Lokomotiv’s Paunic talks life in Krasnodar, travel, finances, pressure on players

2022-03-31T19:57:03+00:00 2022-03-31T20:05:18+00:00.

Stefan Djordjevic

31/Mar/22 19:57

Eurohoops.net

Lokomotiv Kuban forward Ivna Paunic talked about living in Krasnodar near the Ukrainian border, traveling issues, as well as the financial situation

By Eurohoops team / info@eurohoops.net

A lot has happened since the start of the war in Ukraine and a storm hit the basketball world, especially so for the Russian clubs as they got ‘kicked out’ of the European competitions.

One of the players who, despite being against any kind of war, believe sports should be separated from politics is Lokomotiv Kuban’s Ivan Paunic. He spoke to the Serbian outlet Mozzart Sport about the whole situation and how his everyday sports life looks as continues to play for the team.

Aside from traveling, it’s pretty much business as usual in Russia.

“I have to say that nothing has changed too much in the city, life is the same, of course, everyone is talking about the sanctions that are present. However, Krasnodar is in a specific situation. Due to its proximity to Ukraine, more precisely to Mariupol, it drastically complicates things because we have to go by train first, mostly to Sochi, then maybe a bus, and only then a plane. It is very complicated to travel now,” Paunic explained and then spoke about the pressure the players felt that made them leave Russia.

“I know that there was a lot of pressure on European players who are in Russia. They threatened to take away their passports if they do not leave the clubs. I am also reading the case of Jerebko who signed for CSKA, the Swedes are already saying that he will not be able to play for the national team. As for the Americans, they received emails that it would be desirable for them to leave the country, the biggest problem for them was money because money transactions between Russia and America were banned due to sanctions. However, I know that they managed, now they are sending money through China, so that problem has been solved.”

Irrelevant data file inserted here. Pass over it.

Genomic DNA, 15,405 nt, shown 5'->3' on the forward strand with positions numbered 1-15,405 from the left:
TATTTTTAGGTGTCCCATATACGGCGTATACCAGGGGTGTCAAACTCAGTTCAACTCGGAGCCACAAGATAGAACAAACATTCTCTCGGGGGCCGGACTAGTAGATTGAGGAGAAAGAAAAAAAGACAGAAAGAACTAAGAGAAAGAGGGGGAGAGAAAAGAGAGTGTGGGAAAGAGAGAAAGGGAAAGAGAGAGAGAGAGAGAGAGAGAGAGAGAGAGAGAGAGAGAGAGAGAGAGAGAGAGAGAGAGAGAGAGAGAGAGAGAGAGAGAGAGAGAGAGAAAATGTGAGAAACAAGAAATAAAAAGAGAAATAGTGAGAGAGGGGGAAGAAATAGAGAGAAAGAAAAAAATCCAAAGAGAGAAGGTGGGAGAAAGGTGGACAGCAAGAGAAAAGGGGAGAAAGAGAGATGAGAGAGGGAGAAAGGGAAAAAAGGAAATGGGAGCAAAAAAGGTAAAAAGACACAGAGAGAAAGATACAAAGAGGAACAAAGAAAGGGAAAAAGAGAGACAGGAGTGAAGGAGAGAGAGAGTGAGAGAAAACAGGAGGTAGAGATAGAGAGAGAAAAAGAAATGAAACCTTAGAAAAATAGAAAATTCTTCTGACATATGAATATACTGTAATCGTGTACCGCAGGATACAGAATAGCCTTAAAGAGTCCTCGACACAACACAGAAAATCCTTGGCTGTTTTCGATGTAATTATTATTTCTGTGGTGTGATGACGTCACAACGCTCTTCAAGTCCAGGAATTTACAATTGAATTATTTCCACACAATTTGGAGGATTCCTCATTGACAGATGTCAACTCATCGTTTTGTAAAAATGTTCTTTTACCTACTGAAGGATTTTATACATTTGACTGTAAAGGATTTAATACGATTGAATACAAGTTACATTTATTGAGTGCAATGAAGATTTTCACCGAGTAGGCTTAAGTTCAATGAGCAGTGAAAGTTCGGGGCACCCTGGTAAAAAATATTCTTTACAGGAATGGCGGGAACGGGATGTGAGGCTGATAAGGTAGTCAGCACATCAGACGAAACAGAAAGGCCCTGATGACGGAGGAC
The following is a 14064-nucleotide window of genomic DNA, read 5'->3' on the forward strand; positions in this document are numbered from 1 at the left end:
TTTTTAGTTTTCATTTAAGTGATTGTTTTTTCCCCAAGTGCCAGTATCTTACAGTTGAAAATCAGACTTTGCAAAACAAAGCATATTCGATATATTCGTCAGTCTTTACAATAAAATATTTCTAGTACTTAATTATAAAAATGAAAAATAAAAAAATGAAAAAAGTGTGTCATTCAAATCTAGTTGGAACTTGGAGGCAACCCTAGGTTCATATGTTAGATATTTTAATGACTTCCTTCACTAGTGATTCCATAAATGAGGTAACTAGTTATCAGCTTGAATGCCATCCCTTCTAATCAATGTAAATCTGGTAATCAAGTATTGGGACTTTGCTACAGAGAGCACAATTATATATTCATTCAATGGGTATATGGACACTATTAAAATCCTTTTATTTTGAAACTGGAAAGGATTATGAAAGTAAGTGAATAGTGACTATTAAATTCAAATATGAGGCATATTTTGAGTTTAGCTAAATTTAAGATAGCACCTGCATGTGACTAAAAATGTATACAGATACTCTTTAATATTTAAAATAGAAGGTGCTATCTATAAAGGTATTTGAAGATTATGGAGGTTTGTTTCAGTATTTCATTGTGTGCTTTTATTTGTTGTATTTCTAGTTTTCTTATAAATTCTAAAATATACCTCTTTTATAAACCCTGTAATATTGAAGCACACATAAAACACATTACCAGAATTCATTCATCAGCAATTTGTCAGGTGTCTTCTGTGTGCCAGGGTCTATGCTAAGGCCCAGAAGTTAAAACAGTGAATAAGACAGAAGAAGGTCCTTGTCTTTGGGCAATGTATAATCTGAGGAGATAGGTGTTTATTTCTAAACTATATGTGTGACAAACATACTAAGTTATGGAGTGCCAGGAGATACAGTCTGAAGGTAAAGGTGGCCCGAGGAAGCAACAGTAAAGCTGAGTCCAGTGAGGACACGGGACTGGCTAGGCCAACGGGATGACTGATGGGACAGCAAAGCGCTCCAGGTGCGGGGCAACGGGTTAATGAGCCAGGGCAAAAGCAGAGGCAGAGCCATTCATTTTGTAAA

With the rosters getting drastically changed due to players leaving Russia, Paunic thinks it actually helped Lokomotiv, as they now seem to play better as a team.

“Several Americans left us, and that seemed to open space for everyone to play more as a team. The ball is moving, we are playing good basketball. Our leader is Eric McCollham, who is playing really well. We beat Unics and for that, the boss treated us with a big bonus, he promised the same if we beat Zenit, so we have that motive.”

Speaking of bonuses, Paunic confirmed that the club had no financial issues except for a short period when the inflation started and rubles weren’t stable.

“The club was never late with payments, not even a day. However, when the conflict started, payments were 10 days late, but now it is regulated. The problem was actually inflation, the exchange rate was too unstable. When the situation with the exchange rate stabilized, salaries have started to arrive regularly as before. Lokomotiv is known for that, behind us is a serious sponsor, a state company – the Russian Railways.”